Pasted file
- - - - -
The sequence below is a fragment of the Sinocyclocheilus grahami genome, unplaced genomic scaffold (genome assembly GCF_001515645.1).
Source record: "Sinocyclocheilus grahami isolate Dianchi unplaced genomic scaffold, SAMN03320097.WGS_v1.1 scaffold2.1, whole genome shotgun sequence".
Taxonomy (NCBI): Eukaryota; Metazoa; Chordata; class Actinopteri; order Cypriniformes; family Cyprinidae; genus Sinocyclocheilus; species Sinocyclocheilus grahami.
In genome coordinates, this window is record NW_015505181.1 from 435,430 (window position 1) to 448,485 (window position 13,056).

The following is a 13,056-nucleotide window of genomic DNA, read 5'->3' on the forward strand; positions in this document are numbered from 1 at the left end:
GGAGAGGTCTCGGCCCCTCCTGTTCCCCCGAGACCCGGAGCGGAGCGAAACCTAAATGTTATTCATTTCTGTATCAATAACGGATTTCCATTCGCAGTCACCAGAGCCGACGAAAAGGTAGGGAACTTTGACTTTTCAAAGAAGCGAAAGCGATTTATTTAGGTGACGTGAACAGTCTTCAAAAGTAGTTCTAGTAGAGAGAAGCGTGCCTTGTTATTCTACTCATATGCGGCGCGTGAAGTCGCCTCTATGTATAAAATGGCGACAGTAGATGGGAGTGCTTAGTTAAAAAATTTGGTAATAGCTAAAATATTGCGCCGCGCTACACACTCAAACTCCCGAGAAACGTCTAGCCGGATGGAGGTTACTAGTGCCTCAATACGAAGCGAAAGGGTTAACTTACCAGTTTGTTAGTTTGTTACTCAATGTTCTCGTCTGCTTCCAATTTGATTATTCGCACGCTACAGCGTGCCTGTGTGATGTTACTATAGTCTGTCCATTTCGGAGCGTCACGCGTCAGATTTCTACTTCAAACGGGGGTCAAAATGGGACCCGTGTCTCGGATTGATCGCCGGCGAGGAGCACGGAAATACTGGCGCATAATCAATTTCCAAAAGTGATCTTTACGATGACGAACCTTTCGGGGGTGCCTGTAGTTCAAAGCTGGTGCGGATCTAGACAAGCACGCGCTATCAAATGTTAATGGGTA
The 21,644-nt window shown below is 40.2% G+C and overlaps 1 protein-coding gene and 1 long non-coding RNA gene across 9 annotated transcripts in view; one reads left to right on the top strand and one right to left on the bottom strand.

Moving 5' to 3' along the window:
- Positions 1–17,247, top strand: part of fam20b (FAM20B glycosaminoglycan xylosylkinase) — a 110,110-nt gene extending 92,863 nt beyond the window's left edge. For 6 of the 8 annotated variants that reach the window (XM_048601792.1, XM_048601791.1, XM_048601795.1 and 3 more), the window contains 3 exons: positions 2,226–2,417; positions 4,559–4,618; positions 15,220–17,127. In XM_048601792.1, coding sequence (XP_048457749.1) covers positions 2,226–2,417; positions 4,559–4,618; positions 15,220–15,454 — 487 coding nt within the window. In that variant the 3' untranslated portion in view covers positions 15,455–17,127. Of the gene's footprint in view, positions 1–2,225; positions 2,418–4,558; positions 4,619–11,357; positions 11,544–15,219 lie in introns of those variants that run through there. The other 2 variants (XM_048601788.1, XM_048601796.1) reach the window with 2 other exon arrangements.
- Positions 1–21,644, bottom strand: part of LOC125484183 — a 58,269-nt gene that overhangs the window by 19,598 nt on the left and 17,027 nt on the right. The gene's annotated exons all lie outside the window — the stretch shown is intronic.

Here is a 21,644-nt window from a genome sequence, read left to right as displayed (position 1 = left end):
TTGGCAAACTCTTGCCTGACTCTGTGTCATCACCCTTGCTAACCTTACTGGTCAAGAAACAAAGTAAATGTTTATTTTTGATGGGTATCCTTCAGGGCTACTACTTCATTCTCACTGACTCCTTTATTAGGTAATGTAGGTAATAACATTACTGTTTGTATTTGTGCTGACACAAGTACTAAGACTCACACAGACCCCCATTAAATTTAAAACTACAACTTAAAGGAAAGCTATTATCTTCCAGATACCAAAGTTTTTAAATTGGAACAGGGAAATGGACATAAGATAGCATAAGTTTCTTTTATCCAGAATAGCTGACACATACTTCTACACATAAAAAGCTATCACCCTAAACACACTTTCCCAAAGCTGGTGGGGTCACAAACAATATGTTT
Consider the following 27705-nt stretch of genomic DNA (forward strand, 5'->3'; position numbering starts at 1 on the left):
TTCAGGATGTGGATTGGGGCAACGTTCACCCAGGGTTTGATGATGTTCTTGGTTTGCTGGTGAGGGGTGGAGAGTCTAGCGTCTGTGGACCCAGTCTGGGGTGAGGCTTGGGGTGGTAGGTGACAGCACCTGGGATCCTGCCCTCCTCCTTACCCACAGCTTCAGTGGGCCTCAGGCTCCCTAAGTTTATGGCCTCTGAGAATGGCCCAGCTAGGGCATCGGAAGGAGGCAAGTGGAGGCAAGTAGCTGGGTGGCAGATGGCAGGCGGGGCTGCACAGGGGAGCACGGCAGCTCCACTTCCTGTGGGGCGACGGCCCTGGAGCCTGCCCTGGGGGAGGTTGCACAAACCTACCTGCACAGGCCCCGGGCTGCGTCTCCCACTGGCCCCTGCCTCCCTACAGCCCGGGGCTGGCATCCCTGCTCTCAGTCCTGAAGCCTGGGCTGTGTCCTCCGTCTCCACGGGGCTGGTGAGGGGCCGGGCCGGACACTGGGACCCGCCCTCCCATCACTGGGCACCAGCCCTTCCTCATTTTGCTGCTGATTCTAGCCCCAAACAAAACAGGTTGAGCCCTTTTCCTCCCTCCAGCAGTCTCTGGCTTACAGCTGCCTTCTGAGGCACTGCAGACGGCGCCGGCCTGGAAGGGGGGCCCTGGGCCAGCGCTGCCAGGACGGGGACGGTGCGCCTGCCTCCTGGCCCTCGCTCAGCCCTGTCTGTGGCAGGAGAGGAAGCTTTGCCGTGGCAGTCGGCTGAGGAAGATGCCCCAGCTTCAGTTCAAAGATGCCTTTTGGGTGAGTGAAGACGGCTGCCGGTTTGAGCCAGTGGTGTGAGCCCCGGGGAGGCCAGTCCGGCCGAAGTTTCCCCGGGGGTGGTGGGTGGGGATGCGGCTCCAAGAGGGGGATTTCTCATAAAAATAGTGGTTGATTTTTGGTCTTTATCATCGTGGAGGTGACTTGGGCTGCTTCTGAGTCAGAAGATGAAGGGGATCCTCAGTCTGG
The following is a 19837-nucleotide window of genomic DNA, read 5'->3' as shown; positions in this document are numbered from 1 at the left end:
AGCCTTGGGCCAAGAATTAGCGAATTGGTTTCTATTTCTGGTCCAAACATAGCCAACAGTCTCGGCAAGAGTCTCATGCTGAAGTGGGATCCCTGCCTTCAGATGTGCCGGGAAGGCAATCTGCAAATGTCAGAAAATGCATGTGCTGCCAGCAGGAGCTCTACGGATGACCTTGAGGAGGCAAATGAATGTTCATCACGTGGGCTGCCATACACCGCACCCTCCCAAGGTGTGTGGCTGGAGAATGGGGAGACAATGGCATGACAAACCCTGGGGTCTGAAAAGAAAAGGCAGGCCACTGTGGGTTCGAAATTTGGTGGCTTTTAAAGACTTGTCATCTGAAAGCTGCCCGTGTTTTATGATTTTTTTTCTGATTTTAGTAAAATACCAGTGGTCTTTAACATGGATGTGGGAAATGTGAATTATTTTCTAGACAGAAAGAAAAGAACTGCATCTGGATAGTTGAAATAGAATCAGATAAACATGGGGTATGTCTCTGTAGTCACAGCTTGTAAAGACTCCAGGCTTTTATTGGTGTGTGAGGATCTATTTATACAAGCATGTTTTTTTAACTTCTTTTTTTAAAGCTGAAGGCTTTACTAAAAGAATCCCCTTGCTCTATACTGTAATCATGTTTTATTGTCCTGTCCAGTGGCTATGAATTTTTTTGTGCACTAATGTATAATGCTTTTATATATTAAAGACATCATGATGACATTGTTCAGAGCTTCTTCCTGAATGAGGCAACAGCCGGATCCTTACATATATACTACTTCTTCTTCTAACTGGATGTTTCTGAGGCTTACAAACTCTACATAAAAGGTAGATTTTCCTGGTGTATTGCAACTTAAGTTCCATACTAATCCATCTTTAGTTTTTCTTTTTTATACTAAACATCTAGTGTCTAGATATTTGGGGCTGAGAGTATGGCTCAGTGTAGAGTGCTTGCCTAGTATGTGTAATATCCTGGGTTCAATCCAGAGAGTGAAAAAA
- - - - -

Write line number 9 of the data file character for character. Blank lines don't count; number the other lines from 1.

- Positions 1–17,247, top strand: part of fam20b (FAM20B glycosaminoglycan xylosylkinase) — a 110,110-nt gene extending 92,863 nt beyond the window's left edge. For 6 of the 8 annotated variants that reach the window (XM_048601792.1, XM_048601791.1, XM_048601795.1 and 3 more), the window contains 3 exons: positions 2,226–2,417; positions 4,559–4,618; positions 15,220–17,127. In XM_048601792.1, coding sequence (XP_048457749.1) covers positions 2,226–2,417; positions 4,559–4,618; positions 15,220–15,454 — 487 coding nt within the window. In that variant the 3' untranslated portion in view covers positions 15,455–17,127. Of the gene's footprint in view, positions 1–2,225; positions 2,418–4,558; positions 4,619–11,357; positions 11,544–15,219 lie in introns of those variants that run through there. The other 2 variants (XM_048601788.1, XM_048601796.1) reach the window with 2 other exon arrangements.